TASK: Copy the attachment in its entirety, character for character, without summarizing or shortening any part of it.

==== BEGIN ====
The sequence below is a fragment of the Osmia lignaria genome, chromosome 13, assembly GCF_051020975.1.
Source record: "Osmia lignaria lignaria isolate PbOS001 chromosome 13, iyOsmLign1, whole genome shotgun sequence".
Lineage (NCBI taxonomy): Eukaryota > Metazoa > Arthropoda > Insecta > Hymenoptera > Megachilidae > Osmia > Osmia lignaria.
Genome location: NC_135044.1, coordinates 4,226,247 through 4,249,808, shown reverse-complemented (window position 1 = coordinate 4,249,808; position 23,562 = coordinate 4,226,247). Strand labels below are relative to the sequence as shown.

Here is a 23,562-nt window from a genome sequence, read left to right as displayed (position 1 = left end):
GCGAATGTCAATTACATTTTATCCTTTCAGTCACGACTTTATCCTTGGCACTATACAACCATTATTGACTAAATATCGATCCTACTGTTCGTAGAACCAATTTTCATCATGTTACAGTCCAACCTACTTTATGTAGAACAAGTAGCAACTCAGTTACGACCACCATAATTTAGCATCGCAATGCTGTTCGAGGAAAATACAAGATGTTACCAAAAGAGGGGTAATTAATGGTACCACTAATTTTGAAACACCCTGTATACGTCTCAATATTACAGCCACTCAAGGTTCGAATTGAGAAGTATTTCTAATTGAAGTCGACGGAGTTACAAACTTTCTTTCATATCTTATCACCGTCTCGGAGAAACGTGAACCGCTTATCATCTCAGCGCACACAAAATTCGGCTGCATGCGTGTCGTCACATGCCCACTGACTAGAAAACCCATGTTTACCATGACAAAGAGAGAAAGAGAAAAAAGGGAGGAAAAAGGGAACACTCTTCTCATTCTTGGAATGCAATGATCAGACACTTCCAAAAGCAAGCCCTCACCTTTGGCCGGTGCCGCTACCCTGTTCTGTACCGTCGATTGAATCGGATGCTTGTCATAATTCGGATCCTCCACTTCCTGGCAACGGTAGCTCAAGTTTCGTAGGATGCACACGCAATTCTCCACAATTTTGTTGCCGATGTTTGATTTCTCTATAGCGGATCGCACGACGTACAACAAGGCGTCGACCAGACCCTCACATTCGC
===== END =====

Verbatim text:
The sequence below is a fragment of the Osmia lignaria genome, chromosome 13, assembly GCF_051020975.1.
Source record: "Osmia lignaria lignaria isolate PbOS001 chromosome 13, iyOsmLign1, whole genome shotgun sequence".
Lineage (NCBI taxonomy): Eukaryota > Metazoa > Arthropoda > Insecta > Hymenoptera > Megachilidae > Osmia > Osmia lignaria.
Genome location: NC_135044.1, coordinates 4,226,247 through 4,249,808, shown reverse-complemented (window position 1 = coordinate 4,249,808; position 23,562 = coordinate 4,226,247). Strand labels below are relative to the sequence as shown.

Here is a 23,562-nt window from a genome sequence, read left to right as displayed (position 1 = left end):
GCGAATGTCAATTACATTTTATCCTTTCAGTCACGACTTTATCCTTGGCACTATACAACCATTATTGACTAAATATCGATCCTACTGTTCGTAGAACCAATTTTCATCATGTTACAGTCCAACCTACTTTATGTAGAACAAGTAGCAACTCAGTTACGACCACCATAATTTAGCATCGCAATGCTGTTCGAGGAAAATACAAGATGTTACCAAAAGAGGGGTAATTAATGGTACCACTAATTTTGAAACACCCTGTATACGTCTCAATATTACAGCCACTCAAGGTTCGAATTGAGAAGTATTTCTAATTGAAGTCGACGGAGTTACAAACTTTCTTTCATATCTTATCACCGTCTCGGAGAAACGTGAACCGCTTATCATCTCAGCGCACACAAAATTCGGCTGCATGCGTGTCGTCACATGCCCACTGACTAGAAAACCCATGTTTACCATGACAAAGAGAGAAAGAGAAAAAAGGGAGGAAAAAGGGAACACTCTTCTCATTCTTGGAATGCAATGATCAGACACTTCCAAAAGCAAGCCCTCACCTTTGGCCGGTGCCGCTACCCTGTTCTGTACCGTCGATTGAATCGGATGCTTGTCATAATTCGGATCCTCCACTTCCTGGCAACGGTAGCTCAAGTTTCGTAGGATGCACACGCAATTCTCCACAATTTTGTTGCCGATGTTTGATTTCTCTATAGCGGATCGCACGACGTACAACAAGGCGTCGACCAGACCCTCACATTCGC